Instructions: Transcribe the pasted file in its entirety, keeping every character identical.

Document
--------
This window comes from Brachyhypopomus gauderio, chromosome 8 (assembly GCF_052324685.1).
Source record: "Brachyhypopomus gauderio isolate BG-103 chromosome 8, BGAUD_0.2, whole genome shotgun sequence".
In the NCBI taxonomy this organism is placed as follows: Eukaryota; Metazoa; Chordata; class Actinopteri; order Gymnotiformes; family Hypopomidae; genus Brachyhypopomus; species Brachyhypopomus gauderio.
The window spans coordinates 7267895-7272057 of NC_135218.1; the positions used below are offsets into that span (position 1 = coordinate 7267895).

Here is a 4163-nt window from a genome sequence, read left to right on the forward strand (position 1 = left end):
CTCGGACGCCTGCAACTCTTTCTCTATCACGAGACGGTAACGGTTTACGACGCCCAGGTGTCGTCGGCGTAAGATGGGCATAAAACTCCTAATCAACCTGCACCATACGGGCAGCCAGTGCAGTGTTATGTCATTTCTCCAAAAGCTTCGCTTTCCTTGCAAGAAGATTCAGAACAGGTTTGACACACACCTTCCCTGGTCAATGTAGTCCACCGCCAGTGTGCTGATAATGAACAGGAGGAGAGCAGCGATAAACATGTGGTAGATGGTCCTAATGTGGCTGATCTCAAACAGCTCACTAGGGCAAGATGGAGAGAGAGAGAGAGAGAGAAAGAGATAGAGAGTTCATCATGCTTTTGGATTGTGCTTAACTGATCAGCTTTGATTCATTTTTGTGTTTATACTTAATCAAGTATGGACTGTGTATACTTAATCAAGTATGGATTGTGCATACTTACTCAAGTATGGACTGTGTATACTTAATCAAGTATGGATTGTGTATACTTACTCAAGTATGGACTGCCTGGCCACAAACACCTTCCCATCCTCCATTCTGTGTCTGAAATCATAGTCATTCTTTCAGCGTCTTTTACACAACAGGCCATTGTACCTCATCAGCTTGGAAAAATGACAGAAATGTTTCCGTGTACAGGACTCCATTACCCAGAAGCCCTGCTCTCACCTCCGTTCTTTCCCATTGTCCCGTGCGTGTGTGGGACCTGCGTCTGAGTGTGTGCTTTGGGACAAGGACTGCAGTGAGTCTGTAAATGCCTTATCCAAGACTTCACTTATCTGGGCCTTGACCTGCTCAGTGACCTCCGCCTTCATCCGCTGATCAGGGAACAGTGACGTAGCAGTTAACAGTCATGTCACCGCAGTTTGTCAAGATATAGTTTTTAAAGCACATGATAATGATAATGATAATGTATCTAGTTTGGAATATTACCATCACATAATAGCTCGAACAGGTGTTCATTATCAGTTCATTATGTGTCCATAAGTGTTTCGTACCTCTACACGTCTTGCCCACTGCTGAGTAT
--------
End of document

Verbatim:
This window comes from Brachyhypopomus gauderio, chromosome 8 (assembly GCF_052324685.1).
Source record: "Brachyhypopomus gauderio isolate BG-103 chromosome 8, BGAUD_0.2, whole genome shotgun sequence".
In the NCBI taxonomy this organism is placed as follows: Eukaryota; Metazoa; Chordata; class Actinopteri; order Gymnotiformes; family Hypopomidae; genus Brachyhypopomus; species Brachyhypopomus gauderio.
The window spans coordinates 7267895-7272057 of NC_135218.1; the positions used below are offsets into that span (position 1 = coordinate 7267895).

Here is a 4163-nt window from a genome sequence, read left to right on the forward strand (position 1 = left end):
CTCGGACGCCTGCAACTCTTTCTCTATCACGAGACGGTAACGGTTTACGACGCCCAGGTGTCGTCGGCGTAAGATGGGCATAAAACTCCTAATCAACCTGCACCATACGGGCAGCCAGTGCAGTGTTATGTCATTTCTCCAAAAGCTTCGCTTTCCTTGCAAGAAGATTCAGAACAGGTTTGACACACACCTTCCCTGGTCAATGTAGTCCACCGCCAGTGTGCTGATAATGAACAGGAGGAGAGCAGCGATAAACATGTGGTAGATGGTCCTAATGTGGCTGATCTCAAACAGCTCACTAGGGCAAGATGGAGAGAGAGAGAGAGAGAGAAAGAGATAGAGAGTTCATCATGCTTTTGGATTGTGCTTAACTGATCAGCTTTGATTCATTTTTGTGTTTATACTTAATCAAGTATGGACTGTGTATACTTAATCAAGTATGGATTGTGCATACTTACTCAAGTATGGACTGTGTATACTTAATCAAGTATGGATTGTGTATACTTACTCAAGTATGGACTGCCTGGCCACAAACACCTTCCCATCCTCCATTCTGTGTCTGAAATCATAGTCATTCTTTCAGCGTCTTTTACACAACAGGCCATTGTACCTCATCAGCTTGGAAAAATGACAGAAATGTTTCCGTGTACAGGACTCCATTACCCAGAAGCCCTGCTCTCACCTCCGTTCTTTCCCATTGTCCCGTGCGTGTGTGGGACCTGCGTCTGAGTGTGTGCTTTGGGACAAGGACTGCAGTGAGTCTGTAAATGCCTTATCCAAGACTTCACTTATCTGGGCCTTGACCTGCTCAGTGACCTCCGCCTTCATCCGCTGATCAGGGAACAGTGACGTAGCAGTTAACAGTCATGTCACCGCAGTTTGTCAAGATATAGTTTTTAAAGCACATGATAATGATAATGATAATGTATCTAGTTTGGAATATTACCATCACATAATAGCTCGAACAGGTGTTCATTATCAGTTCATTATGTGTCCATAAGTGTTTCGTACCTCTACACGTCTTGCCCACTGCTGAGTAT